This week, Patric Kuh's print review of The Arthur J hits the interwebs, with the LA Magazine critic awarding David Lefevre's place with three stars. The old-school steakhouse held in beautiful mid-century modern confines receives a fair amount of praise, especially in the meat department. But first, the wonderful ambiance.
The place glows with its own kind of intimacy. A portrait of its namesake, natty in a pink sport coat, hangs by the entrance, a pair of well-worn wing tips outside adding a homey wink while prepping guests for the set decoration inside: Any formality you are about to encounter is just for fun, folks.
And of course, there's plenty of comment on the steaks:
The $30 flatiron steak is my favorite; darkened on the pulley-raised grill, the wet-aged Angus cut gains as much from the smoke as from the oak embers. LeFevre is good with a flame, but his tartare is impressive in its own right. Using top round to impart a meaty lushness (kitchens often go for slightly leaner tenderloin or filet scraps), he grinds it coarse to avoid reducing the flesh to the sort of spread that many other places favor....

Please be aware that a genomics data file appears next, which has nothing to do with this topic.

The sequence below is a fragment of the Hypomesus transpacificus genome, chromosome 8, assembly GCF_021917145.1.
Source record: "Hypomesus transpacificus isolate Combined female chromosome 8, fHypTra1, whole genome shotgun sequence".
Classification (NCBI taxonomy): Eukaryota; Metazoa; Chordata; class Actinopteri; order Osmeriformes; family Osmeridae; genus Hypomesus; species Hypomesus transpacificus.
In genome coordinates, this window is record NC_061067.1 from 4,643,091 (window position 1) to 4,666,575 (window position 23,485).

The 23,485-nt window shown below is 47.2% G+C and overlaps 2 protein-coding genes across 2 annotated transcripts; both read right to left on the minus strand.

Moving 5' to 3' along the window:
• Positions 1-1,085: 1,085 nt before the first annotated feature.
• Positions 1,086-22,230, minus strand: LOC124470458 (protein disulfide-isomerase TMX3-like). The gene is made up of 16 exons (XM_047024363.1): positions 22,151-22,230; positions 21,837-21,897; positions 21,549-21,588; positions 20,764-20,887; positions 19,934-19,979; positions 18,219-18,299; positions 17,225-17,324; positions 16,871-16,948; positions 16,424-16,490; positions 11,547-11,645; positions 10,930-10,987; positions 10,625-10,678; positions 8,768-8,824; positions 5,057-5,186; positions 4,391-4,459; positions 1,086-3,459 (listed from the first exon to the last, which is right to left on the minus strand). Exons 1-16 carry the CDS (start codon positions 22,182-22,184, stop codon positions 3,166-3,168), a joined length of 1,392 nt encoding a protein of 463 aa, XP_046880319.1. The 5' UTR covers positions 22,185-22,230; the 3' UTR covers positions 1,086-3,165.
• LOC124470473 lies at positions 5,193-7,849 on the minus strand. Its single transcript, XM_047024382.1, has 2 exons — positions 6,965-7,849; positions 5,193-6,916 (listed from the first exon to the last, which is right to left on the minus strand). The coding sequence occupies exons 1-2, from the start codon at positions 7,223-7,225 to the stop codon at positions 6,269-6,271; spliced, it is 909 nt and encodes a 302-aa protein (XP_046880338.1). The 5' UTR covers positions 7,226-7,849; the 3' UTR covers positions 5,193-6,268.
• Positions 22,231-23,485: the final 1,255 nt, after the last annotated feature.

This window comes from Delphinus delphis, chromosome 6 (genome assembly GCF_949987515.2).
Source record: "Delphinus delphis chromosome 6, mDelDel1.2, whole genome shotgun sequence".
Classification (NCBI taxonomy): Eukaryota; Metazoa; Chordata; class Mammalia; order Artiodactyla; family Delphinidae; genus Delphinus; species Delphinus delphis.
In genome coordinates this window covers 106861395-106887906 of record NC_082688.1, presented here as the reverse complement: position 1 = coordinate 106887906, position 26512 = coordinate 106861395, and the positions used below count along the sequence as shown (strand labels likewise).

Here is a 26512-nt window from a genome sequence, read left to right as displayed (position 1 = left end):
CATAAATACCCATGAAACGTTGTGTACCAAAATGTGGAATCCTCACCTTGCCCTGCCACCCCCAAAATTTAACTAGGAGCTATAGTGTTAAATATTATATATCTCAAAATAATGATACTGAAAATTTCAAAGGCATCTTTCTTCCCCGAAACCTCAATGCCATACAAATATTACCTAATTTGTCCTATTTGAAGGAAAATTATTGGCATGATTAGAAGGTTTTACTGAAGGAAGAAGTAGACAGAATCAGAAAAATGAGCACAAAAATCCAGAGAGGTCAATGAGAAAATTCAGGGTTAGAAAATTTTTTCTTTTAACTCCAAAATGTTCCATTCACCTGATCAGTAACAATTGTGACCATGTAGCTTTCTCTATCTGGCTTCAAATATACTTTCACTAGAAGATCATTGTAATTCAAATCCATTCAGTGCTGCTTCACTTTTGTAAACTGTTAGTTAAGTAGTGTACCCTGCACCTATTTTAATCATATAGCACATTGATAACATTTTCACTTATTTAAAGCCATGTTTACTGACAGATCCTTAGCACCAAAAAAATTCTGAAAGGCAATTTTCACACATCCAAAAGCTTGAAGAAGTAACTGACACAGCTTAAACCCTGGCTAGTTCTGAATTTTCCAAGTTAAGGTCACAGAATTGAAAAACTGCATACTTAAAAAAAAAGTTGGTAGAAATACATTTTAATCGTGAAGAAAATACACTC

The $53 New York strip is great, though splitting it three ways with friends was enough, considering everything else we ordered. The ribbon of crisp fat, redolent of those oak embers, proved the perfect foil for a salsa verde with a high note of basil.
Not everything's a hit, however:
A mealy puck of Bananas Foster ice cream won't transport you to the last time you had the original flambéed tableside at Brennan's in New Orleans. But I like that they keep the focus on tradition without doing anything by rote. [LA Mag]
Kuh meanders around Lefevre's role as a reformer of Manhattan Beach's culinary scene, awarding the steakhouse with three shiny stars.